How business planning and accounting support helped two military pilots start a profitable breakfast cafe in their community, despite the effects of Covid-19
It starts with a husband and wife - two former military pilots with a vision of opening up a restaurant beachside in their local community.
Blythe had been a server in her university days and, more recently, had taken up a job working at a local bakery while the kids were in high school. Aside from this, before setting up their cafe, Kurt and Blythe had very little experience of running a food business. Regardless, the couple were fueled by a shared love for cooking breakfast with their three boys and inspired by the many restaurants they’d eaten in around the world.
Their vision was Tidal Café, now a local go-to gathering spot for brunch, breakfast and lunch in beautiful Comox.
Here’s how we helped them make it happen.
Restaurants are famously tough, and Kurt and Blythe were worried their lack of business experience would set them back
The couple had a vision for a breakfast restaurant with a real commercial kitchen. In the summer of 2019, a space in a local building came up for sale and Kurt and Blythe were quick to consider whether they could take it.
Vision gives you the fire to follow your business dreams but can be risky without strategy. The building had the basic elements they needed to run a food business, and from her time at the bakery, Blythe had contacts with good suppliers. This felt like the right moment, but it was a fire sale situation. The couple were excited but stressed. They could seize their dream finally, but they were filled with uncertainty about what they would be taking on and how much the building's repairs might set them back. They knew they needed:
Help to assess the price
To know how much they would need to pay for renovations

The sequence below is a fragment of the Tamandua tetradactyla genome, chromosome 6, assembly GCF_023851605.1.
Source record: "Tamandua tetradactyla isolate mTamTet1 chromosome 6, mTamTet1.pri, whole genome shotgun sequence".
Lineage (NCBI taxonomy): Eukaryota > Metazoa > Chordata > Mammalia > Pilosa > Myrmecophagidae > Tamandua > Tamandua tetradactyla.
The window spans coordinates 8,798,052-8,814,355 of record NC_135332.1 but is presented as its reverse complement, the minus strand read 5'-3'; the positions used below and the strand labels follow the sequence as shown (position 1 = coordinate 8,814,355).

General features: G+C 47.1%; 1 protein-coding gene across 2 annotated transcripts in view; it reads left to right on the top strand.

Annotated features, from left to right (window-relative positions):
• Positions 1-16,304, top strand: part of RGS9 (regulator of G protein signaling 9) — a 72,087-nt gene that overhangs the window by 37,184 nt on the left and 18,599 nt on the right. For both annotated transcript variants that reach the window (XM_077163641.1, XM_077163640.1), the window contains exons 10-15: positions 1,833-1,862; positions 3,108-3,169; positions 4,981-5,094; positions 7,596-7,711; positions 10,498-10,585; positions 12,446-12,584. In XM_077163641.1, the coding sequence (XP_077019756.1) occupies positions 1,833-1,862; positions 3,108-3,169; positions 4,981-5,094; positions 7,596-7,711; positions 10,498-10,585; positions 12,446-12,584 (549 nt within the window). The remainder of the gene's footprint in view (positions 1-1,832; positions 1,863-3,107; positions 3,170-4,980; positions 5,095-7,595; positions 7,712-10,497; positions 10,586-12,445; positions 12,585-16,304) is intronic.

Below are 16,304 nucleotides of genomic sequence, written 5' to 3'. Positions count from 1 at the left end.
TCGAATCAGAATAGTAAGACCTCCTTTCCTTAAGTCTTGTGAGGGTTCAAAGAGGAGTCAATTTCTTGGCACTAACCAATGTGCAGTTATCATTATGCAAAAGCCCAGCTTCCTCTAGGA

To write a business plan, so they could make the right choices with confidence
Through a contact in their neighborhood, the couple were referred to Fabien.
The local spot
Right away, we were able to take them by the hand in terms of building a business plan
Our accountants walked through the space with Kurt & Blythe and had a great talk with them about their vision.
The first thing we did was carry out a worst case/best case scenario assessment. We put together an initial spreadsheet for a profit-loss statement. This meant we could add in their startup costs and make an educated guess at revenue.
This allowed Fabien to get a good idea about what the numbers should be. He was able to play with the numbers and look at scenarios like:
How much seating would they need in a month to break even?
If they serve X number of covers on a Thursday, what would their profit be?
If the cost of food increases to X%, what's the impact on the number of weekly seatings needed to break-even?
It might cause you anxiety to think you don’t know your numbers from the outset. You’re just getting started, right? How can you make predictions on data you don’t have yet?
This is why it’s so helpful to sit down with an expert in the early days. It doesn’t matter that your numbers are an estimate - we can help you set up your starting numbers and show you how your money will be affected by different scenarios and choices. This kind of planning is key to helping you make vital informed decisions for your operations from day one.
From September to their opening in November the couple were very excited to open, though they had a lot to do. They were spinning multiple plates, trying to get their name recognized while getting the place ready. A dual feeling of “we made it!” with the inevitable exhaustion that new business beginnings bring.
As your accountants there are some things we can’t do - plan out your menus, generate buzz for your brand. But there is plenty we can take off your plate with a new opening, allowing you to focus on those areas you went into business for in the first place. In these beginnings, we helped Kurt and Blythe set up fundamental systems, like their POS system and payroll process.